Should a Seller disclose EVERYTHING? I used to think so, until I listed CW's* home. "I can't fill out the Transfer Disclosure Statement", she said. "If I do no one will buy this home".
"REALLY??" I'm thinking mold in the attic and a dead body in the backyard.
"So, what's wrong with it?"
"Well, we get turkeys jumping on our roof... TURKEYS! They're terrible. And planes fly overhead. I've even seen helicopters."
"Really", I say. "What else".
"The neighbors. They are terrible. I hate them".
"Uh hmm... What else".
"I've seen termites fly out of the ground before... behind our fence. And there are spiders. Lots of them. And bugs. They're awful.".
"And I hate this neighborhood."
"No kidding".... This woman is nuts, I think. This is one of our best neighborhoods - very much in demand.
Now, she is not certifiably nuts. She is a working professional, and makes a lot of money. But she is nuts in the Sally Dunbar Book of Character Assessment.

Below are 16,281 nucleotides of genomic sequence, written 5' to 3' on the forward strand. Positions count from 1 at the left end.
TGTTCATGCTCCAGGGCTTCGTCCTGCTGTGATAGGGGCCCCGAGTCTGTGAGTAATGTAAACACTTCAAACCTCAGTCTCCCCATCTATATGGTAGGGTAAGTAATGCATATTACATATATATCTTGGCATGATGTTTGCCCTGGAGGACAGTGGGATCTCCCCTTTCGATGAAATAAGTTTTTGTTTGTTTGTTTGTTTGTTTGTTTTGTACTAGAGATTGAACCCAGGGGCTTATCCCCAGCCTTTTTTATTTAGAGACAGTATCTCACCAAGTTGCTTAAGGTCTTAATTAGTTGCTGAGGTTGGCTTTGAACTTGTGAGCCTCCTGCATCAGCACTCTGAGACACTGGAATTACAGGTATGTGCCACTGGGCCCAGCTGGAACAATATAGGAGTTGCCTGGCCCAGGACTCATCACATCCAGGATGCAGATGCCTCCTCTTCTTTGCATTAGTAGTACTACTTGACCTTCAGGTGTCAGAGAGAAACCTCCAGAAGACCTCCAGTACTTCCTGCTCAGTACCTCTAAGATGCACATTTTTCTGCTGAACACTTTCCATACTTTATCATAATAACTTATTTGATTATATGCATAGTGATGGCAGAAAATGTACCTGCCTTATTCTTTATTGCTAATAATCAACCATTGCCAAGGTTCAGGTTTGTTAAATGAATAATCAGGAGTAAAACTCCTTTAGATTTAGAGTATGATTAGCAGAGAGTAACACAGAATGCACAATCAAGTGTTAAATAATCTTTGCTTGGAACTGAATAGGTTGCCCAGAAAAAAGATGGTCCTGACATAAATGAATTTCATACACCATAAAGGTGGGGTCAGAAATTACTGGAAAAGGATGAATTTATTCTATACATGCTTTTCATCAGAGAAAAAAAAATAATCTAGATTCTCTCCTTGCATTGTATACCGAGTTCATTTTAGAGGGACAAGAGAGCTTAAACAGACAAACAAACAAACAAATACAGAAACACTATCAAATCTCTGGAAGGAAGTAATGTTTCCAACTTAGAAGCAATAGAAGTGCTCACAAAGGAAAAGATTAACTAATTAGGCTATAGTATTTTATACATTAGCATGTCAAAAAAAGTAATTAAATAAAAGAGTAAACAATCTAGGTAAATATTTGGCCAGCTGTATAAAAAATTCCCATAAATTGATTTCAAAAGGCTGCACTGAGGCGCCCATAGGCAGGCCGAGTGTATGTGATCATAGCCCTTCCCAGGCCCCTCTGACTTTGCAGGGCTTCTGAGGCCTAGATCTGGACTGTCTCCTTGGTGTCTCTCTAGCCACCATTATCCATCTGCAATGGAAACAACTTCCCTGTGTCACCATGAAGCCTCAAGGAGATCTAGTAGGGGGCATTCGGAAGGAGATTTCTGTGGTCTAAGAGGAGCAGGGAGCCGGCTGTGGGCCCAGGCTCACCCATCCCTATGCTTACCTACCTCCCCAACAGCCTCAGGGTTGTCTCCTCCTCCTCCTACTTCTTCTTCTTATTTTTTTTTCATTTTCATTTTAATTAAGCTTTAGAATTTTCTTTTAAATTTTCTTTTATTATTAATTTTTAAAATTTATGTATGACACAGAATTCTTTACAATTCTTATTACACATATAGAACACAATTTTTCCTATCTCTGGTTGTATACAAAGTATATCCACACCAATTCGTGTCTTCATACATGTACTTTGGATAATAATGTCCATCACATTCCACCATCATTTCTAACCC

"Ya know, those items are all PREFERENCES", I tell her. "They are not disclosure issues. Every Fair Oaks neighborhood has turkeys. And we live in nature and nature has termites. And spiders. And bugs. We just disclose if they are eating our house. We only disclose factual issues that effect our home - not preferences."
And, I think, a nut job like you would be a disclosure issue for the neighbors if THEY sell! Imagine living by her! As it turns out the neighbors had a block party when she moved. She had quite a reputation as a CW... Crazy Woman. And I developed a new cocktail named after her. It ends in "Slammer", cause that's what I wanted to do this entire escrow.
But we made it through the transaction. Amid unbelievably controlling behavior at the escrow signing, and antics I could write a book about, we closed the deal. Now the new owners are loving the wonderful neighbors, photographing the turkeys, and appreciating their beautiful new neighborhood.
Crazy Lady by BigStock photos
copyright 2011, Sally Dunbar